Why such a sudden desire to come clean and admit to slave-ownership? Because the 1833 act also very generously compensated the former slaveholders – that is, for their loss in property. Property rights had been considered paramount ever since Lockean theories became an essential feature of Britain’s legal language and philosophy in the early 18th century, at the very same time when Britain’s involvement in the Triangular Trade gained momentum. As such, the Abolition Act deprived a significant – and potentially powerful – portion of British society of what they considered to be one of their most sacred rights: compensation was due. This compensation amounted to £20 million in 1833, about 40% of the Treasury’s income and 5% of its GDP. In modern-day value, this sum would be almost £20 billion. This national debt was only completely reimbursed in 2015, after almost two centuries of taxpayers’ contributions. It is little wonder that the promise of such riches would bring many slave-owners out of their anonymity and have them turn their drawers upside down to retrieve the documents evidencing their legal possession of claimed slaves.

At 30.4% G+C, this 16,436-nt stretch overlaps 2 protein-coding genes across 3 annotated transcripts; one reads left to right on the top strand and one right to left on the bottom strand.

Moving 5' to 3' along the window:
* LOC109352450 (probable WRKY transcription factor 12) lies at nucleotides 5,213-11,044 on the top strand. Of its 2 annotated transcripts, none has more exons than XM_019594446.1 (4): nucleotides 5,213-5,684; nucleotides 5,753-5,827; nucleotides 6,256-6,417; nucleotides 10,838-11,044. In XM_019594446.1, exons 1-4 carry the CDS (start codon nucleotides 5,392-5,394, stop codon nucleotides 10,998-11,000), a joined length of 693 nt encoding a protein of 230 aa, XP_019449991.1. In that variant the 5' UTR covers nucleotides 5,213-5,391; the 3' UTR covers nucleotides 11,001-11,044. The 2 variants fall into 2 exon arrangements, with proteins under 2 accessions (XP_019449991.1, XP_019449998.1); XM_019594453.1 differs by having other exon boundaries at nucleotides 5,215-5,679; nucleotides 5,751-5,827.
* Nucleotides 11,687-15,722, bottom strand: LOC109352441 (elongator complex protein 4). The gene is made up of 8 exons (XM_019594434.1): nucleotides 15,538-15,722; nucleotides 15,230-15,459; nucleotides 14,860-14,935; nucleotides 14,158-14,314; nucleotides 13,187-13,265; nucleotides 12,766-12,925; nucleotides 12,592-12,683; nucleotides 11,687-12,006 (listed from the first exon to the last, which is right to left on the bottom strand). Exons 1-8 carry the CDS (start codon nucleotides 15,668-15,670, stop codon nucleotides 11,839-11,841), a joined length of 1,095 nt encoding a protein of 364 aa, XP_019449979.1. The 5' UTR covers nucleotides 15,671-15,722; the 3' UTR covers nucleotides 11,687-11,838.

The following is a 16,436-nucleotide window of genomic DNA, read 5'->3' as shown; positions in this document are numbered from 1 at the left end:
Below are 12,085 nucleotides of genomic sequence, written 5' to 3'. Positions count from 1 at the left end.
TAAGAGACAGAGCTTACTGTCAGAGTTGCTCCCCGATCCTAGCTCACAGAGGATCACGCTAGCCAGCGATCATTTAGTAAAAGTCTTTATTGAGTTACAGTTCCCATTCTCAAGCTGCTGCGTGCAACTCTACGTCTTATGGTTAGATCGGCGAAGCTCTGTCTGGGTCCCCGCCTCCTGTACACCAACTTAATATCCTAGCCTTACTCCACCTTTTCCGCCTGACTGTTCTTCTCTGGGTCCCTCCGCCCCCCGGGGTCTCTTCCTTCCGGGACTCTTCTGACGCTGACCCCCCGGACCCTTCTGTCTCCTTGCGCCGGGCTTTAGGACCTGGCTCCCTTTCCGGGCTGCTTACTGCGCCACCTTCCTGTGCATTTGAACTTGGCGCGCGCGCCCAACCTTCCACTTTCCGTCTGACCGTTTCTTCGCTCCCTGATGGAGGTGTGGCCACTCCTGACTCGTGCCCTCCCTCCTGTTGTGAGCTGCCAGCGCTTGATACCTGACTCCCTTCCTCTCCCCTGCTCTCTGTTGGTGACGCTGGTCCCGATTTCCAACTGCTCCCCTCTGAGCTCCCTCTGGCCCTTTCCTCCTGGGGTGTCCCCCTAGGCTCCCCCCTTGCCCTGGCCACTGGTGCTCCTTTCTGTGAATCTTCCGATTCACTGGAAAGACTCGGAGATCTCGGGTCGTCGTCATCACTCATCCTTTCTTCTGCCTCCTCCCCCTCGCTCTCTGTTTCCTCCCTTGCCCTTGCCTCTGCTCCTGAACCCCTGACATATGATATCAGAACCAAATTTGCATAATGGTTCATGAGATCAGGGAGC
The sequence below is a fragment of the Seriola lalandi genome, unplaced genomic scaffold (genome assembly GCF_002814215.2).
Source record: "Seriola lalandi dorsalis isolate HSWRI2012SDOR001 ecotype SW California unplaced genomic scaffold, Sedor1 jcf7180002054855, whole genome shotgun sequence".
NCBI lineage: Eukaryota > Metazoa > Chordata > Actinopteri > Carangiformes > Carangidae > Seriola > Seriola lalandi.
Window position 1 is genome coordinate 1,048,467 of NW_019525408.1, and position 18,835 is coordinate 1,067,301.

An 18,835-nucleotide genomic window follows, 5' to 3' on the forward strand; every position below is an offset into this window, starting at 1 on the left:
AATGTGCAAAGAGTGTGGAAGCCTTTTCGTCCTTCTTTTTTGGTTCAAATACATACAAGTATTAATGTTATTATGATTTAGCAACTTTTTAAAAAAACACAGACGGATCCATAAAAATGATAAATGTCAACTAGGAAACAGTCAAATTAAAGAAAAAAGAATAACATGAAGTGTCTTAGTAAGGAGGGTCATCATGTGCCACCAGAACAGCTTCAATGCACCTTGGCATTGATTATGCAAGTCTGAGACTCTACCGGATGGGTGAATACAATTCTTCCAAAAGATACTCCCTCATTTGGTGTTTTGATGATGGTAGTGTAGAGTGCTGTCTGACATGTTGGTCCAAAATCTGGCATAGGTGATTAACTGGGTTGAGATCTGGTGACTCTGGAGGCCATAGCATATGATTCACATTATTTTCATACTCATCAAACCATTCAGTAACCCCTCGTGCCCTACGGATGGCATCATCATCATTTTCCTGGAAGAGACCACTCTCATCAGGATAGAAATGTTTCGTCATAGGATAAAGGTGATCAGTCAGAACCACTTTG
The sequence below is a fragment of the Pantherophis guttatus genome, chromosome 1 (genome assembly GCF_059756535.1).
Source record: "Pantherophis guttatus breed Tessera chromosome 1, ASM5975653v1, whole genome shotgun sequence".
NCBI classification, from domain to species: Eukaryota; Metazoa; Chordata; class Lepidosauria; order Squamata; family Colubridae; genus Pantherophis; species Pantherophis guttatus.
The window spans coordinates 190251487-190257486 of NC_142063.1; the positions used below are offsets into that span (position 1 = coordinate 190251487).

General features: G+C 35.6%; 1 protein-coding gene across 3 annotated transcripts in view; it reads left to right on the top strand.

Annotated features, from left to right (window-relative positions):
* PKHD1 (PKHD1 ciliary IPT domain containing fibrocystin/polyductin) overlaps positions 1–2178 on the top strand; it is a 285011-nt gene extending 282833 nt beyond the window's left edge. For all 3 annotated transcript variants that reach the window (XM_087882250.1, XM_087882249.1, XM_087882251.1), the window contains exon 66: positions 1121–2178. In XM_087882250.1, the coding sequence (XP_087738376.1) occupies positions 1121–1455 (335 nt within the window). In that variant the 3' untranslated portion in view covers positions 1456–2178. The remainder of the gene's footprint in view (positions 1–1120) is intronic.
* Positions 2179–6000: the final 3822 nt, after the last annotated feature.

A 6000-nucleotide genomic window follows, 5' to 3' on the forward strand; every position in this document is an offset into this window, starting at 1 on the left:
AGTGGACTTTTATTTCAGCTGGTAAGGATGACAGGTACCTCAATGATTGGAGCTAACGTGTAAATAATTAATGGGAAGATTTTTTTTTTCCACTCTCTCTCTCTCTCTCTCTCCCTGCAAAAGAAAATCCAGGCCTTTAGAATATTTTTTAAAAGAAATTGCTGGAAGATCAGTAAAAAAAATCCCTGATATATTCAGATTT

But what about the slaves in this story? Two of them appear as distinct characters in the play: Mercy Pryce – inspired by real Mary Prince, a runaway slave and abolition advocate – and Edmund, another young runaway who had become Boyd’s ward. Edmund’s character is said to have been inspired by 18th century abolitionist Olaudah Equiano, who had spent some time as the slave of a Royal Navy Officer. Equiano later bought his freedom before becoming a prominent member of the activist group ‘Sons of Africa.’ In the play, Edmund’s character portrays an individual at the threshold of revolt. He is torn between his loyalty to Lord Boyd, his benefactor who taught him how to read and write, and the feeling of indignation that, despite all his merits, he did not receive proper remuneration for his labour and was treated as a second-rate citizen. To some extent, Edmund’s destiny offers an insight into the aftermath of emancipation. In British colonies, former slaves underwent a seven-year unpaid and unsupervised ‘apprenticeship’ period. In many other colonies, metropoles, and independent states, former slaves faced unequal citizenry and systemized discrimination that had its roots in the decades of racial justification for human bondage.